Why do Steven Spielberg spectacles resonate so much more than other movie adventures? Because they’re fantastic tales that are so often grounded in the familiar – specifically, the everyday American family.
This trait revealed itself early on in the Spielberg-scripted Close Encounters of the Third Kind, which features, to me, his most endearing brood. The Nearys are a loud, boisterous lot, often talking all at once while busying about their messy home. Mom Ronnie (an invaluable Teri Garr) oversees three mischievous kids, but husband Roy (Richard Dreyfuss) is nearly a fourth, especially after he encounters a UFO and is determined to relive the experience. Ronnie is supportive – when Roy tries to describe what he saw, she earnestly asks if it was shaped “like a taco” – but eventually Roy’s quest turns into a dangerous obsession, one that has no room for his wife and kids.
In Spielberg, the cosmic has dinner-table consequences.
And so my favorite scene in the movie – more so than the goose bumps of Roy’s encounter at the railroad crossing or the floodlit terror of little Barry’s abduction – is one of the Neary family eating dinner. Roy has been having visions of some sort of mountain, and as the mashed potatoes come his way, he begins piling them on his plate higher and higher, eventually sculpting them into this elusive image. It’s a funny moment – they all laugh at first – but it quickly saddens, as the others realize they’re losing him. “I guess you’ve noticed something a little strange with Dad,” Roy says. And there it is. In Spielberg, the cosmic has dinner-table consequences.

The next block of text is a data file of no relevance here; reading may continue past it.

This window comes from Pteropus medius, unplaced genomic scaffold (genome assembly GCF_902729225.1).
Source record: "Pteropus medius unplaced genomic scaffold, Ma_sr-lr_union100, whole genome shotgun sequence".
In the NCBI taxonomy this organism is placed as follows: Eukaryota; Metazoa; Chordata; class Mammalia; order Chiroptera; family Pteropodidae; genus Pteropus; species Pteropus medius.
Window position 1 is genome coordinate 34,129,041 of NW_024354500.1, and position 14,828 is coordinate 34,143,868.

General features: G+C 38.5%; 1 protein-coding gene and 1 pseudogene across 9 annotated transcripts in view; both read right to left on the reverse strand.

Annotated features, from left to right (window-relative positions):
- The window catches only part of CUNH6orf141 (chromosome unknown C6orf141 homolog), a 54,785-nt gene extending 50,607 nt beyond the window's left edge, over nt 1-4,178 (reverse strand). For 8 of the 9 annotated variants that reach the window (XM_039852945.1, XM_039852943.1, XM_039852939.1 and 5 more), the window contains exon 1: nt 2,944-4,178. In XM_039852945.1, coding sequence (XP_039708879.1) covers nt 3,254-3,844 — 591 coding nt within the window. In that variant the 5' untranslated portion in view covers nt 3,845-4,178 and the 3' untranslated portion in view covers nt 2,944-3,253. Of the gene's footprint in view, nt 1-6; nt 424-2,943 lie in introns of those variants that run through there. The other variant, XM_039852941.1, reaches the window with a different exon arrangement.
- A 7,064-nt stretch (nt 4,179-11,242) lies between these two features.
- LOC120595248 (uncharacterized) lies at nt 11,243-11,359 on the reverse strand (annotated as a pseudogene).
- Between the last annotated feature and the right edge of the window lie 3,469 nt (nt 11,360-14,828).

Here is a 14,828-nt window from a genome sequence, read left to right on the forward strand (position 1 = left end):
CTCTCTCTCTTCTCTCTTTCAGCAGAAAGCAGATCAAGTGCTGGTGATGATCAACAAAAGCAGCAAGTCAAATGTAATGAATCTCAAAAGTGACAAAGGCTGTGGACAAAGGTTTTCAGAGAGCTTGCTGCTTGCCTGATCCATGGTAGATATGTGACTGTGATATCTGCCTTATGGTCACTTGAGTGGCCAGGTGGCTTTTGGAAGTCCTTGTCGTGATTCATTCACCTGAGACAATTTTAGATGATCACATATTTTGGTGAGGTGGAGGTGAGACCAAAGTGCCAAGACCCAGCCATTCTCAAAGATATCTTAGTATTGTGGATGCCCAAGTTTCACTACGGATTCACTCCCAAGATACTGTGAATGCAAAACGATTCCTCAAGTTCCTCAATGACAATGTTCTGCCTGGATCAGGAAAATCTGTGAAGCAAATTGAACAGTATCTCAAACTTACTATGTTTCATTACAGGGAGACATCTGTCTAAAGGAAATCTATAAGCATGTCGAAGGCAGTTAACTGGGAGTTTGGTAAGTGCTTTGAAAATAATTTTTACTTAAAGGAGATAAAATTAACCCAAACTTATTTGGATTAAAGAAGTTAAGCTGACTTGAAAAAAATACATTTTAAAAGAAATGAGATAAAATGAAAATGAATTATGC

Perhaps this is why the finale is a bit troublesome to me, despite the blissful trance the movie puts us under with its near-experimental use of sound, light, space and color. I completely believe Roy would step forward at that crucial moment; it’s true to the story and his character. But if Close Encounters is missing anything, it’s a little nod to what he was leaving behind.